Surrey city council is contemplating a developer’s application to have land in Fleetwood that is currently designated General Agricultural Zone rezoned to Single Family Residential Zone.
A public hearing is set for Monday evening concerning an application to have almost two and a half acres in Fleetwood at 7655 155th St. rezoned from General Agriculture Zone to Single Family Residential Zone to be able to subdivide the site into 10 single-family lots.
Kevin Dhesa, the owner and developer of the land, said Saturday that “every single” property in that area has already been rezoned from an agriculture zone. “This is the last infill site, the whole area has been developed,” he said. “There is one property left on the block.”
“Houses will be built eventually but the property right now is not at that stage,” he said. “I’m going t0 service the land, I’m going to put in the road, we’re going to put the put the park in. The application that’s going to council is not for building houses, that’s a whole separate approval process that will go through the building department once the property is actually serviced and rezoned.”
The applicant has volunteered to give the city roughly 30 per cent – just under an acre (0.74) – of the property for parkland, including a public walkway. This exceeds the five per cent required under the Local Government Act and 13 per cent of open space the Fleetwood Enclave Plan requires, according to a report by Jean Lamontagne, general manager of Surrey’s planning and development department.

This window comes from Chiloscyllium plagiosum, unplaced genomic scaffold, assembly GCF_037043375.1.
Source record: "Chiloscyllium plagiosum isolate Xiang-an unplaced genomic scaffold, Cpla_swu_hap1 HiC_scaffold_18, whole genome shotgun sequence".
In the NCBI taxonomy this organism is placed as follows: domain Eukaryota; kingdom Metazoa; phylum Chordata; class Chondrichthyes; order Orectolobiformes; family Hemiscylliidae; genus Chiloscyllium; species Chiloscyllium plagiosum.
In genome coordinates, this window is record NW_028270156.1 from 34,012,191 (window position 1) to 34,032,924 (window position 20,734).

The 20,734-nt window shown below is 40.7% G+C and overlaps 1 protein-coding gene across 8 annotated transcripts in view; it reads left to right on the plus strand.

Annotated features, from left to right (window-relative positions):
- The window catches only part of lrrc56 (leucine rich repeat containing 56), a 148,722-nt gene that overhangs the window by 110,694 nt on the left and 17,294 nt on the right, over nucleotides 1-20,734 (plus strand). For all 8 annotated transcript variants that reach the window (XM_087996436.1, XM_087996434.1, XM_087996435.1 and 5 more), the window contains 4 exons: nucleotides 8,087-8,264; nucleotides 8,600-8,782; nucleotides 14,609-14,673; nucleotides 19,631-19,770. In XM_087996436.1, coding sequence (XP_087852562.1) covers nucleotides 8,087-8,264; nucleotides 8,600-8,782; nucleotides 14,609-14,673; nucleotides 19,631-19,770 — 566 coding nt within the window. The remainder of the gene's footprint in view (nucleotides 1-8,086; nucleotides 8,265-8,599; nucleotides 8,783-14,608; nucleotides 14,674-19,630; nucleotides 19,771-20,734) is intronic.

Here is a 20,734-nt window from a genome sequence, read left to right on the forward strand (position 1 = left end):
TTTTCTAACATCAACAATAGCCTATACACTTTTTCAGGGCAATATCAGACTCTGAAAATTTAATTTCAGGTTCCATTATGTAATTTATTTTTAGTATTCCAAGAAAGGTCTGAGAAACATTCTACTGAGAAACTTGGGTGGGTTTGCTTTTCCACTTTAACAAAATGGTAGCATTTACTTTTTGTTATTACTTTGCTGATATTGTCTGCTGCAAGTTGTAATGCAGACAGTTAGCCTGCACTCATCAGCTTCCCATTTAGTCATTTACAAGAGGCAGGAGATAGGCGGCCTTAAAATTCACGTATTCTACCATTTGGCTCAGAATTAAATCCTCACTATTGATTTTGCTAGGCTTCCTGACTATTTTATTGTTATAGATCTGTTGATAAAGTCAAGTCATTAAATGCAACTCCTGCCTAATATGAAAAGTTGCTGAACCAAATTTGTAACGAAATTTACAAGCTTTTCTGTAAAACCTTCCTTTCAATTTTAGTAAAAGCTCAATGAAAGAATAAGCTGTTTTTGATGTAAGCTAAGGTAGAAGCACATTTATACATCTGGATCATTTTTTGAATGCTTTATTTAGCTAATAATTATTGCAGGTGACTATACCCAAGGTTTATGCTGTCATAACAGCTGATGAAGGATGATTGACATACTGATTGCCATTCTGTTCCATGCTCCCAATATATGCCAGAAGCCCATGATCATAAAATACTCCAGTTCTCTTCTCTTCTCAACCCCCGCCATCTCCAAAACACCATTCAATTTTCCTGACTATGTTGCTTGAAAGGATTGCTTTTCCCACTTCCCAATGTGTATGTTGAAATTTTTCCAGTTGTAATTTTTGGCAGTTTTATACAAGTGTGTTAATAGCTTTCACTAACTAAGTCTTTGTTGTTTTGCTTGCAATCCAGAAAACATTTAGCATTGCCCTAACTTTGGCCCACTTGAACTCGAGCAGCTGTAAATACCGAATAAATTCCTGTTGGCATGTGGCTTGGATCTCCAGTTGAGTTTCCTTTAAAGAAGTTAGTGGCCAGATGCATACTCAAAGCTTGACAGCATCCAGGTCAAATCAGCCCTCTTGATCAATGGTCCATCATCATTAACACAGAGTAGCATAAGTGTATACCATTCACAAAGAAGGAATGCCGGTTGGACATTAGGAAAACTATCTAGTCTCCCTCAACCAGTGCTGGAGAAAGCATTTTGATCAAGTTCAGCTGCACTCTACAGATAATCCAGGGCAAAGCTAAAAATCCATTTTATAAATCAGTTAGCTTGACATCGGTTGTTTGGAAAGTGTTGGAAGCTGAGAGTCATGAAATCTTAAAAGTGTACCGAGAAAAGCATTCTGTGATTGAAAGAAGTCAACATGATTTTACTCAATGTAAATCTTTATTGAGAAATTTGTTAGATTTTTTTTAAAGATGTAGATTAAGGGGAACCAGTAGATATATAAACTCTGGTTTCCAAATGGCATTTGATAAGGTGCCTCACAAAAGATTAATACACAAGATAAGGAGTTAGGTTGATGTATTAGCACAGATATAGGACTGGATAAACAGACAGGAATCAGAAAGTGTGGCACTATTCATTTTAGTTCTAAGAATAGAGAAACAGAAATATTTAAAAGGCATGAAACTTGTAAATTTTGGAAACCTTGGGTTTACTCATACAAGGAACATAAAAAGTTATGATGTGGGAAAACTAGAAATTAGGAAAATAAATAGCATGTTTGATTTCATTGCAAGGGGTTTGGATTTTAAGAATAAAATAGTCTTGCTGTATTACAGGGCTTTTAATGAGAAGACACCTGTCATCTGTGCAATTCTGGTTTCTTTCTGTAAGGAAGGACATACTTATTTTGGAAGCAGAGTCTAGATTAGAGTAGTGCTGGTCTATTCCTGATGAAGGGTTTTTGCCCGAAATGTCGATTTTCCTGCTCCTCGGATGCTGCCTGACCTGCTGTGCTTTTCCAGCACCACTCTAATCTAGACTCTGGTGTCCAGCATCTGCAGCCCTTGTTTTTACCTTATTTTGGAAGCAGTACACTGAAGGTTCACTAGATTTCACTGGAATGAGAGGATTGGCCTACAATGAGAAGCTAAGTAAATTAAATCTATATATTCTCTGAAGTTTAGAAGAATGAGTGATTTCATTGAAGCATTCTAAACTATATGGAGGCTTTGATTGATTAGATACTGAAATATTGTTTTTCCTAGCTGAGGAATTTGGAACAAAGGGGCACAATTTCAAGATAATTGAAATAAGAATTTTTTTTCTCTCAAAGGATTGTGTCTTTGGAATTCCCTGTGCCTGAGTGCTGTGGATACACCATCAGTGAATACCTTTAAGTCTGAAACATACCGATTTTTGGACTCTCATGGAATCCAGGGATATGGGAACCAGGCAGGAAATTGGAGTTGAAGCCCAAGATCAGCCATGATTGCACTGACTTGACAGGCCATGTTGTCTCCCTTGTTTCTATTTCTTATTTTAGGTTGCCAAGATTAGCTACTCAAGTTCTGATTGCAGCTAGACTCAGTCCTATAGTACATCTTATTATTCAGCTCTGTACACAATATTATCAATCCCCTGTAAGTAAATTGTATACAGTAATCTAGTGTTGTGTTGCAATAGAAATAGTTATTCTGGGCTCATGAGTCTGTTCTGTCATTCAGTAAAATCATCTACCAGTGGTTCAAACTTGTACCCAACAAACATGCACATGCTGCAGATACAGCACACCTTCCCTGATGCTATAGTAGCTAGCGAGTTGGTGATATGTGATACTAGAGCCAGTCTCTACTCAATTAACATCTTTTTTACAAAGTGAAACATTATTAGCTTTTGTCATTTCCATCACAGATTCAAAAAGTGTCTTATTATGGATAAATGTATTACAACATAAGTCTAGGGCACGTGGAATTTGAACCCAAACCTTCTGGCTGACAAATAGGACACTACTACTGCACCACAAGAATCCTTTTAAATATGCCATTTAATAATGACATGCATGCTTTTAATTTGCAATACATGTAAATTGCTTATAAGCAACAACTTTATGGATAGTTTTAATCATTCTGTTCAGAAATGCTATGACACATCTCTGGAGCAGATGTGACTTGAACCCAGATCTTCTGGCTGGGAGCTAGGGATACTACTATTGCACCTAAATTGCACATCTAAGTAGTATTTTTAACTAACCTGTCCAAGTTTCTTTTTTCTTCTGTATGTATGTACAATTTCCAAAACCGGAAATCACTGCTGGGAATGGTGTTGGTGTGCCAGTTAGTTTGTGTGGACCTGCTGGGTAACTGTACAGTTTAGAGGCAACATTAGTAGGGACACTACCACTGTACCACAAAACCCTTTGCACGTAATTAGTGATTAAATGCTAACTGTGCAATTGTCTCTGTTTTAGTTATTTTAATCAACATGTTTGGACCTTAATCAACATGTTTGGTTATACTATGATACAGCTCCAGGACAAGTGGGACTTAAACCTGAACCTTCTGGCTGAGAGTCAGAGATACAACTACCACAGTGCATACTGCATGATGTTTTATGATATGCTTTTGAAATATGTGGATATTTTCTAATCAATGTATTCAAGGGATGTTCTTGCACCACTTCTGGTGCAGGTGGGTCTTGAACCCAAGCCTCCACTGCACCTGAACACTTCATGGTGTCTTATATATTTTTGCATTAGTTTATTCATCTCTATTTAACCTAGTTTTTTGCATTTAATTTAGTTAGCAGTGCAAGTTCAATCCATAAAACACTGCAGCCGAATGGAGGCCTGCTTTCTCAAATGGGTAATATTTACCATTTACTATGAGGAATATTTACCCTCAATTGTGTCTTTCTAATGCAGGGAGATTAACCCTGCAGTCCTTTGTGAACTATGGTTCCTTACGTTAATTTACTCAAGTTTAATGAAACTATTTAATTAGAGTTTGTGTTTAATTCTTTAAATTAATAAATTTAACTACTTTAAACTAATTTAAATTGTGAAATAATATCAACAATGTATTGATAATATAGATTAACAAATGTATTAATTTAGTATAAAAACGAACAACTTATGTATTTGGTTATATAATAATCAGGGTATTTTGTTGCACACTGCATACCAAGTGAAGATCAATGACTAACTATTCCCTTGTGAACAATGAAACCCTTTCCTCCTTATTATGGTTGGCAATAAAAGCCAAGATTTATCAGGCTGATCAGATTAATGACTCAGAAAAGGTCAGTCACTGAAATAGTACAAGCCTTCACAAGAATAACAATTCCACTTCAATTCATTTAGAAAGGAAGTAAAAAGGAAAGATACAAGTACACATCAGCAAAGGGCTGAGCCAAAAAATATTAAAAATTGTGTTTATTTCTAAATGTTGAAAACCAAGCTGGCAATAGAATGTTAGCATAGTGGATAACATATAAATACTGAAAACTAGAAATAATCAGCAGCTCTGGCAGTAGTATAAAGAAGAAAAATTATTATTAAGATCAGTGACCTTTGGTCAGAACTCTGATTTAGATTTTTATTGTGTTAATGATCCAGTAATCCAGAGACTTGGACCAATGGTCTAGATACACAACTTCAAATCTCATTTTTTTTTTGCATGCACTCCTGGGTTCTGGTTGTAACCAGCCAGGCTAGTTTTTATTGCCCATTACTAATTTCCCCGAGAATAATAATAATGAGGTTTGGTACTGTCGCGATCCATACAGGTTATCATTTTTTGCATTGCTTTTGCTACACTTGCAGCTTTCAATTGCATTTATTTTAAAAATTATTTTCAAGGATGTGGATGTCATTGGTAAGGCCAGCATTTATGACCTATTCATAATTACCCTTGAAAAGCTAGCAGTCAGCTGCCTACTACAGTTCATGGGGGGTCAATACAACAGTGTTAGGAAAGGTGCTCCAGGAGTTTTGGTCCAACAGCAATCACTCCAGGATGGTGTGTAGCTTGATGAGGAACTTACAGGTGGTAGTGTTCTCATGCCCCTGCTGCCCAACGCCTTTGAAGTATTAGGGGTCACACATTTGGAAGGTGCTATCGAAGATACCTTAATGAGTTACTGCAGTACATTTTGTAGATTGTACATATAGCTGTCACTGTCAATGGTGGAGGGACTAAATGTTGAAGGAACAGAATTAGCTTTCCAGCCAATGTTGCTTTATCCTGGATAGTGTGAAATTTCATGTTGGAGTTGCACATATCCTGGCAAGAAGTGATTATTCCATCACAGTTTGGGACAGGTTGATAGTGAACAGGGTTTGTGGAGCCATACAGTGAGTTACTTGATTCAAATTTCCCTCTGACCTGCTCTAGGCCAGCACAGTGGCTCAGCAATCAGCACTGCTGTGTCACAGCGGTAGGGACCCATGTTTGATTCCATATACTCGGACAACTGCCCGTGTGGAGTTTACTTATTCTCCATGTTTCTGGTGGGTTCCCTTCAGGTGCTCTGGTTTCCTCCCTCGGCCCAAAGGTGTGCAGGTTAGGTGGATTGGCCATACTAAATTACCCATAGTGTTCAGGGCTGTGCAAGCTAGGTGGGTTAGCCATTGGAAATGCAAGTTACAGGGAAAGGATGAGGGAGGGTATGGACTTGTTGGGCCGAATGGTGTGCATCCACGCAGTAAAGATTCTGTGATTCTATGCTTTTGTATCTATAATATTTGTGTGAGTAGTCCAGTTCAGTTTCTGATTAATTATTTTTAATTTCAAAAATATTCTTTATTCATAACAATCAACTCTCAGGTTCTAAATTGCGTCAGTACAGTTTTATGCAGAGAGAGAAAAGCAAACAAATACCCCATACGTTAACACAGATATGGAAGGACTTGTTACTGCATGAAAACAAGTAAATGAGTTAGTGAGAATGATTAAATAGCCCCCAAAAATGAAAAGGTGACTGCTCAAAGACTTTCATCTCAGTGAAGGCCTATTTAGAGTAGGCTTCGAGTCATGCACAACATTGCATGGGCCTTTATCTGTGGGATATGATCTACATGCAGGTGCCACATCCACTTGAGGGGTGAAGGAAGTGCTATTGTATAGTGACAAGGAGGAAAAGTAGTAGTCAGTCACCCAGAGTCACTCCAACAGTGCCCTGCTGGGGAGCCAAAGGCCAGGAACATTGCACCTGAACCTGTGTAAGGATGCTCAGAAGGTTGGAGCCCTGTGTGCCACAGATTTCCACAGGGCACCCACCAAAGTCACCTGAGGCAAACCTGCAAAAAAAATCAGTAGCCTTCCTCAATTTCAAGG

Dhesa said he’s not trying to take land out of the Agricultural Land Reserve.
Earlier in May council approved an unrelated application to rezone land from General Agriculture Zone to Business Park 3 Zone to subdivide a site at 6856 152nd Street and 15331-68th Avenue into three industrial lots and also accommodate a 8,361 square-metre building, despite considerable opposition voiced at a public hearing earlier that same night.
In that case, the application was carried with Councillors Steven Pettigrew, Linda Annis and Brenda Locke opposed.
“We’re losing 13 acres of farmland,” Pettigrew noted before voting. “On the edges of the ALR (Agricultural Land Reserve) we’re seeing little chunks of farmland, A-1 land, being taken out and I’m really, really concerned about this.
“We’re starting to see food shortages throughout the word and again it’s really important for us to preserve our agricultural land,” Pettigrew said. “We want to make sure we leave something behind for our children and our grandchildren.”